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Brian Walton's news and commentary on the St. Louis Cardinals (TM) and their minor league system

What to do with Kyle Lohse?

Considering from every angle the actions the St. Louis Cardinals could take with rehabbing pitcher Kyle Lohse.

Kyle Lohse (AP Photo/Jeff Roberson)My most recent prior post, a tongue-in-cheek shot at the top 10 reasons why Kyle Lohse doesn’t want to make a fourth rehab start, did raise some questions about what the St. Louis Cardinals might do with their rehabbing hurler.

In a return to seriousness, I will lay out as many possible alternatives as I can think of and I know if I forgot any, readers will remind me.

Return to the MLB rotation. The case likely preferred by the vast majority is for Lohse to pitch effectively enough to return to the major league rotation. Barring any other injuries, it would be at the expense of Jeff Suppan. The next step in locking that down would be for Lohse to pitch effectively for Triple-A Memphis in Reno Tuesday night.

Remain on rehab assignment. This is not an indefinite option, as a rehab stint for a pitcher has a maximum window of 30 games. Lohse pitched in his first rehab outing on July 26.

Return to the DL. Of course, if Lohse encounters any physical problems following his unique forearm surgery, he could return to the disabled list and then start another rehab assignment. Rinse and repeat as necessary. To date, there have been no public reports of any lingering injury concerns, I should point out.

Return to MLB as reliever. Another option would be to put Lohse in the major league bullpen and keep starting Suppan as the number five as infrequently as possible. Given Lohse’s salary and status, this would seem to be a low-odds, interim move at best.

Option to the minor leagues. This is another very unlikely possibility. First and foremost, a player with five or more years of service time (Lohse has over eight) is not obligated to report. Given Lohse’s concern about even making a fourth rehab start in the minors reinforces the unrealistic nature of this thought.

Further, if Lohse is asked and doesn’t want to go, he could immediately declare himself a free agent. The rub is that in doing so, he would void his current contract. That would be leaving a lot of moolah on the table, between $26 and $27 million by my rough estimation. I would be pretty confident in calling the chance of any option scenario reaching the light of day as zero.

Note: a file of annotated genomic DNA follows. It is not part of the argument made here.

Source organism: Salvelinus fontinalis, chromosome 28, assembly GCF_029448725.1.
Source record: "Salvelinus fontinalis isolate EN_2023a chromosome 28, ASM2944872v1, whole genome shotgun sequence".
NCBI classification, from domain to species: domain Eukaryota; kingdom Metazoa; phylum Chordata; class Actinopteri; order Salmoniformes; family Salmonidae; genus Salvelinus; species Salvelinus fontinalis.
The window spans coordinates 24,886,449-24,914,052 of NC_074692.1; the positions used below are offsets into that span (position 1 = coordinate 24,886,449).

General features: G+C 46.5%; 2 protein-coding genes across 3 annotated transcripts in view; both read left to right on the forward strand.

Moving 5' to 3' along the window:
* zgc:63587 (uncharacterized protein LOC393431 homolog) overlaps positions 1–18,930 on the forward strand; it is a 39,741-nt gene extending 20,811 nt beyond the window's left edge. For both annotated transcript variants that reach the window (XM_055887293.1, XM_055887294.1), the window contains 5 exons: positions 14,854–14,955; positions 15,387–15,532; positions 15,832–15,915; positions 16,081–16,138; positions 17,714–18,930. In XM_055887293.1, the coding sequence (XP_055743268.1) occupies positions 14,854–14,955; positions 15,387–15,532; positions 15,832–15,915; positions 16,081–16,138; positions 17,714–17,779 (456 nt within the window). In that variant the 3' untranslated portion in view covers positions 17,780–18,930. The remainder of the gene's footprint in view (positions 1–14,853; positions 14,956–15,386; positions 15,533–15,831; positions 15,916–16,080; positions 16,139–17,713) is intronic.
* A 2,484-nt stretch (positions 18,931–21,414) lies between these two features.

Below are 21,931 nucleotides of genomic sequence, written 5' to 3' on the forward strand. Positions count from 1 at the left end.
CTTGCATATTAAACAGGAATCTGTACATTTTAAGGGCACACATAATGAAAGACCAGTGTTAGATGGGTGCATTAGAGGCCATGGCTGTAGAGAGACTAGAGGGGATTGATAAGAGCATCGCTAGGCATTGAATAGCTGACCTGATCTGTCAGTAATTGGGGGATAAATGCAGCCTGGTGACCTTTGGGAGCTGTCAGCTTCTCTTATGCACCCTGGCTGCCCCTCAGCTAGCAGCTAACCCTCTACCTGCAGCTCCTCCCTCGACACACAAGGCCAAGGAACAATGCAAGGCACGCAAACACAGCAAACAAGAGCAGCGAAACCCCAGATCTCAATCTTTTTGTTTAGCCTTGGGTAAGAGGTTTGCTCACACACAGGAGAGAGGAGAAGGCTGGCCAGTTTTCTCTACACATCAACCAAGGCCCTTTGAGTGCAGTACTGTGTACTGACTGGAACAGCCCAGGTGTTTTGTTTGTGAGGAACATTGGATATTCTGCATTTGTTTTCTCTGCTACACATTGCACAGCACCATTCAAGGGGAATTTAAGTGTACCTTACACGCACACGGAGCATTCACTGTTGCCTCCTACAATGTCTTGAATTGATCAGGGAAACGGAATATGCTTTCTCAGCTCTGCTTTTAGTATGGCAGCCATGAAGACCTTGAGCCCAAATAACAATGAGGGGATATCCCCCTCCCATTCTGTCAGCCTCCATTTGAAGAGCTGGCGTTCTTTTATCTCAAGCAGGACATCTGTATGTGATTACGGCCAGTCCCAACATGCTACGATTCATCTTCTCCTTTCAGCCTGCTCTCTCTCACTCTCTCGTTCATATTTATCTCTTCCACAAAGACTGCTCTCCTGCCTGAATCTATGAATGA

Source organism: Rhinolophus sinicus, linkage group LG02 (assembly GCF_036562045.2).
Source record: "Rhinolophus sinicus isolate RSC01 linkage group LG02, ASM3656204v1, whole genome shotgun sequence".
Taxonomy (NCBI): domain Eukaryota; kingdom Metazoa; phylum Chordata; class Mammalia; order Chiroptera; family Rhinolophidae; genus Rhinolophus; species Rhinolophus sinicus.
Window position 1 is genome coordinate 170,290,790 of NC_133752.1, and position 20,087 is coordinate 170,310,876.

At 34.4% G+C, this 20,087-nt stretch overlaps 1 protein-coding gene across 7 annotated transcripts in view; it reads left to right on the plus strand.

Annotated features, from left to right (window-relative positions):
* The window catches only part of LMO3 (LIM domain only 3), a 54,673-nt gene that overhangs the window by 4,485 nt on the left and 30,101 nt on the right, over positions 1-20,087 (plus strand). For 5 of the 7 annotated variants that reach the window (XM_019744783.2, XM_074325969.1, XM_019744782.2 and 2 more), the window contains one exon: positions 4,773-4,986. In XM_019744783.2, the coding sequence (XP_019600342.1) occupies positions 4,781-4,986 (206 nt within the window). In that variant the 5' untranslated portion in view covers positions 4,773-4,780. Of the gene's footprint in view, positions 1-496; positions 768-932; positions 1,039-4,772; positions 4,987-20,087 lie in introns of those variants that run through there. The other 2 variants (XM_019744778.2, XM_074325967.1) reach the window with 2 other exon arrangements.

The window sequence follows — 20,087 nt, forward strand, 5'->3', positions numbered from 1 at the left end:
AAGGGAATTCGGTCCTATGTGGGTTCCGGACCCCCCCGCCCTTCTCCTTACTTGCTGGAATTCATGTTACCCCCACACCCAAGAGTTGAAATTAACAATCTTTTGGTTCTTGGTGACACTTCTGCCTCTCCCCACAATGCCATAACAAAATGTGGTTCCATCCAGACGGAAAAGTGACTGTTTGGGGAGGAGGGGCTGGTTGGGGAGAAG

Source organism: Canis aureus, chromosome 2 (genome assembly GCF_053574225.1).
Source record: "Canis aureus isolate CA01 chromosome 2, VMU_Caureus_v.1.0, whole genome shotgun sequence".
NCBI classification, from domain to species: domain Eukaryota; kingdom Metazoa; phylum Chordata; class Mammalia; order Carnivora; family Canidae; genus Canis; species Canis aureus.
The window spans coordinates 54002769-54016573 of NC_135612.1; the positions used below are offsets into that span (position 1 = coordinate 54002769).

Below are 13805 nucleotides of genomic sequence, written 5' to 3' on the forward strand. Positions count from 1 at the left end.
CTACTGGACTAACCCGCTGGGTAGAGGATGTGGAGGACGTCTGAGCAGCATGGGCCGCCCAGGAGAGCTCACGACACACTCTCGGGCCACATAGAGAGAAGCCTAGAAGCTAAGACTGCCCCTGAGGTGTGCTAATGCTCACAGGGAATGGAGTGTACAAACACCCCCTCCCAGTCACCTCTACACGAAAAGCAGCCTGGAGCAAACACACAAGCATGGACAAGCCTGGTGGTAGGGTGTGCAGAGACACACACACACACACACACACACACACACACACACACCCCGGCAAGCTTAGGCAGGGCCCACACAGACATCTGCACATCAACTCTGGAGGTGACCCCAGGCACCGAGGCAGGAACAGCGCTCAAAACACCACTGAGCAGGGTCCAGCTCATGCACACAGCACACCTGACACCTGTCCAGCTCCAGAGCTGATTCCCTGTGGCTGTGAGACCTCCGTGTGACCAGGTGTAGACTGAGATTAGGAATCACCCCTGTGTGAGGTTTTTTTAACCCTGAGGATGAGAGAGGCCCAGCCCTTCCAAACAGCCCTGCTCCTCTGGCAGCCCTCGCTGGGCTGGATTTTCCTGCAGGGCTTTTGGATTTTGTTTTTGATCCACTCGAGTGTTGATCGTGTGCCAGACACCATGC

Release or designate for assignment. The Cardinals are no more likely to release Lohse. They would be obligated to pay his entire remaining salary and receive nothing in return. It would be an extremely short-sighted move, especially given the unusual surgery and unknown recovery history.

Let go via waivers. August is the time of year when organizations routinely pass their players through waivers to see what interest is out there. Lohse is the kind of player who would likely be unclaimed due to his uncertain health status and large contract dollars remaining.

In the unlikely event a club did claim Lohse, the Cardinals could let him go, with the claiming team required to assume his entire remaining contract obligation. They could also try to work out some kind of trade with the claiming organization or revoke the waivers and keep Lohse.

Waiver trade. A very interesting, but again low odds scenario would be to essentially trade Lohse to another club with a high-salaried infielder, say a third baseman. Of course, one element of what makes this unlikely is that the third baseman would have had to previously clear waivers (or been claimed by the Cardinals), not to mention requiring the other team’s needs and money to line up. Then there is Lohse’s full no-trade protection, which would probably have to be bought out.

This could be worked on with the claiming club, but more likely with any one of 29 other teams should Lohse pass through waivers unclaimed. While this might look ok on paper perhaps, in reality…

Even if Lohse cleared waivers, the most probable case would be that nothing external would happen.

Did I miss anything?

Again, the purpose of this exercise was to consider all the possibilities for Kyle Lohse for the remainder of this season. Many of them have little to no chance of happening.

Lohse can take control of his destiny by pitching so well the Cardinals would want nothing more than for him to rejoin their rotation and help lead them into the playoffs.

What actually happens of course remains to be seen.

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